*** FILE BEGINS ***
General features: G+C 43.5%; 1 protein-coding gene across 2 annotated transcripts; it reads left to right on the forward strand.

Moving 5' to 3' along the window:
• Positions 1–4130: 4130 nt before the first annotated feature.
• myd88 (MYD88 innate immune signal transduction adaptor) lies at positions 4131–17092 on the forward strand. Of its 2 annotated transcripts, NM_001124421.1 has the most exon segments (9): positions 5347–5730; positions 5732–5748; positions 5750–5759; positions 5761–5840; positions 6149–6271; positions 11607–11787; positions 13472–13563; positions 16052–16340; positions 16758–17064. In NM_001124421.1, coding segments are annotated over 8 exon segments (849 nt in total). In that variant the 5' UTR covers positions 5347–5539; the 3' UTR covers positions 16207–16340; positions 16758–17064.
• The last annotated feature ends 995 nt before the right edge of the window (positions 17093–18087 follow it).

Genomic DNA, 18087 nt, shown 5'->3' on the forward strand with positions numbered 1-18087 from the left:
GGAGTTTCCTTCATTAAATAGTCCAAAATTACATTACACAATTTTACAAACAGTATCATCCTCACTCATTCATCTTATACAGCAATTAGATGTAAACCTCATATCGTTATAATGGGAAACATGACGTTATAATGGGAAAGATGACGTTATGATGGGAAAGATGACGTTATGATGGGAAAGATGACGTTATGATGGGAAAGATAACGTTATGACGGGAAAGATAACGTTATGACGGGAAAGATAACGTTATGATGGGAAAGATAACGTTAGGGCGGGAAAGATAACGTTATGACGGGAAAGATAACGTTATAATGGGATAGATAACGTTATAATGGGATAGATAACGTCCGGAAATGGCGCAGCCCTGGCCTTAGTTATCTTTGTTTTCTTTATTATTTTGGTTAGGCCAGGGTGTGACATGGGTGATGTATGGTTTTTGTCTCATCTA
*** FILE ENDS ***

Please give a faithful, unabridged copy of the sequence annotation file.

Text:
General features: G+C 43.5%; 1 protein-coding gene across 2 annotated transcripts; it reads left to right on the forward strand.

Moving 5' to 3' along the window:
• Positions 1–4130: 4130 nt before the first annotated feature.
• myd88 (MYD88 innate immune signal transduction adaptor) lies at positions 4131–17092 on the forward strand. Of its 2 annotated transcripts, NM_001124421.1 has the most exon segments (9): positions 5347–5730; positions 5732–5748; positions 5750–5759; positions 5761–5840; positions 6149–6271; positions 11607–11787; positions 13472–13563; positions 16052–16340; positions 16758–17064. In NM_001124421.1, coding segments are annotated over 8 exon segments (849 nt in total). In that variant the 5' UTR covers positions 5347–5539; the 3' UTR covers positions 16207–16340; positions 16758–17064.
• The last annotated feature ends 995 nt before the right edge of the window (positions 17093–18087 follow it).

Genomic DNA, 18087 nt, shown 5'->3' on the forward strand with positions numbered 1-18087 from the left:
GGAGTTTCCTTCATTAAATAGTCCAAAATTACATTACACAATTTTACAAACAGTATCATCCTCACTCATTCATCTTATACAGCAATTAGATGTAAACCTCATATCGTTATAATGGGAAACATGACGTTATAATGGGAAAGATGACGTTATGATGGGAAAGATGACGTTATGATGGGAAAGATGACGTTATGATGGGAAAGATAACGTTATGACGGGAAAGATAACGTTATGACGGGAAAGATAACGTTATGATGGGAAAGATAACGTTAGGGCGGGAAAGATAACGTTATGACGGGAAAGATAACGTTATAATGGGATAGATAACGTTATAATGGGATAGATAACGTCCGGAAATGGCGCAGCCCTGGCCTTAGTTATCTTTGTTTTCTTTATTATTTTGGTTAGGCCAGGGTGTGACATGGGTGATGTATGGTTTTTGTCTCATCTA